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Will Grier offers the Cowboys loads of potential as a backup quarterback

Cowboys backup is a perfect learning position for Will Grier.

NFL: Carolina Panthers at Indianapolis Colts Trevor Ruszkowski-USA TODAY Sports

The Cowboys wrapped up their final cuts of preseason on Monday, but the backup quarterback competition was far from resolved. Cooper Rush survived cuts that Garrett Gilbert and Ben DiNucci did not, but it was widely expected that Dallas would bring in someone else via the waiver wire. On Tuesday, they did just that, claiming former Panthers quarterback Will Grier.

It is expected that Rush will remain on the roster for the time being, and likely be active against the Buccaneers in the season opener, while Grier familiarizes himself with the offense. But in the long run, Grier has the tools and potential to become the top backup to Dak Prescott.

Grier originally committed to play at the University of Florida as a four-star recruit out of North Carolina. After redshirting his first year on campus, Grier ended up becoming the starting quarterback for the 2015 season after an extended competition with Treon Harris that lasted into the first game of the year. The offensive coordinator and quarterbacks coach for that season was none other than Doug Nussmeier, current Cowboys quarterbacks coach; this connection was first noted by Bobby Belt on Monday, and he ended up being right on the money with the call.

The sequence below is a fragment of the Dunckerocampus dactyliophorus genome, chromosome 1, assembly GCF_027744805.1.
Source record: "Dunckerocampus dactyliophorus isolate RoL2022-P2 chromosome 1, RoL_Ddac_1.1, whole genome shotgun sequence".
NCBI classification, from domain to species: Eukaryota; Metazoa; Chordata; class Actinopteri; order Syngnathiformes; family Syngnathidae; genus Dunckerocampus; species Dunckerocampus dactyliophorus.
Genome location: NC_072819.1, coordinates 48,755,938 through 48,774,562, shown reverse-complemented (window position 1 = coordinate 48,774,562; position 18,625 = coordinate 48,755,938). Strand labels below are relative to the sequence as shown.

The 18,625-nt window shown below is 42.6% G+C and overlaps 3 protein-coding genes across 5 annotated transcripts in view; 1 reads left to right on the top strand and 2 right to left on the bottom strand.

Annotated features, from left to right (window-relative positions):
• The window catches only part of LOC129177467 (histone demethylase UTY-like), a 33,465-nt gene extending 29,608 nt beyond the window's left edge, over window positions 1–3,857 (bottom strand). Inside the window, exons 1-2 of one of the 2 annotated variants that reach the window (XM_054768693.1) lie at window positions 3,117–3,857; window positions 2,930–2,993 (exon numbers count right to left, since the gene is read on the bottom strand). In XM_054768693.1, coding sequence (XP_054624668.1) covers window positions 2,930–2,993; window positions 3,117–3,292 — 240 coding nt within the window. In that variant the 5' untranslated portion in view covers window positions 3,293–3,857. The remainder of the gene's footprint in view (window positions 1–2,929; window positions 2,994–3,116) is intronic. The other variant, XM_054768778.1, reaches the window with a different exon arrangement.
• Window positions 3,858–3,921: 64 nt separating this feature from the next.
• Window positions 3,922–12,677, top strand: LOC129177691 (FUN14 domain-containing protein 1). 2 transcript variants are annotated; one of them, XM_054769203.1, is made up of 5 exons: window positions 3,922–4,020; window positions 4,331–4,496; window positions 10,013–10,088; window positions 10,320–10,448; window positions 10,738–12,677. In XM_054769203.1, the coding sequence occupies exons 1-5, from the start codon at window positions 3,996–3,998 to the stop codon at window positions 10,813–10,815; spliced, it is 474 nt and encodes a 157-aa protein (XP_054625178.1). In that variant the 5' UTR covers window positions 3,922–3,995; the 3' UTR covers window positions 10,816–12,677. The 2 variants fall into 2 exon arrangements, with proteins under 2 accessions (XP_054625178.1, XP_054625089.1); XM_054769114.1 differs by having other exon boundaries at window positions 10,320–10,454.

Grier’s first year as the starting quarterback ended abruptly, though. He was suspended for a year after testing positive for performance-enhancing drugs. He finished the season with six games and five starts under his belt, totaling 1,202 passing yards on a 65.6% completion rate with 10 touchdowns and only three interceptions. But the suspension ultimately led Grier to transfer to West Virginia.

After sitting out a year per transfer rules, Grier became the starting quarterback and quickly began to flash in head coach Dana Holgorsen’s Air Raid attack. In 2017, Grier threw for 3,490 yards on a 64.4% completion rate with 34 touchdowns and 12 interceptions. The next year, Grier hit on a career-high 67% of his passes (while also recording a career-high in passes attempted) to go for 3,864 yards, 37 touchdowns, and eight interceptions.

Grier then entered the 2019 NFL Draft, where he was selected in the third round by the Panthers. He appeared in two games his rookie year, starting both of them. It didn’t go very well: Grier completed 53.8% of his passes for 228 yards with zero touchdowns and four interceptions; Carolina also lost both games. Under a new coaching staff in 2020, Grier was inactive for all but two games and never saw the field in those two games anyway. This preseason, Grier hit on 70.9% of his passes for 222 yards with no touchdowns or interceptions before getting cut at the deadline.

To say Grier’s NFL career has thus far been a disappointment is a bit of an understatement. It would be easy to dismiss his impressive college numbers as both a byproduct of the Air Raid offense and facing Big 12 defenses each week, and to some extent that’s right. But Grier also displayed some things at West Virginia that suggest he can do more than what he’s shown thus far.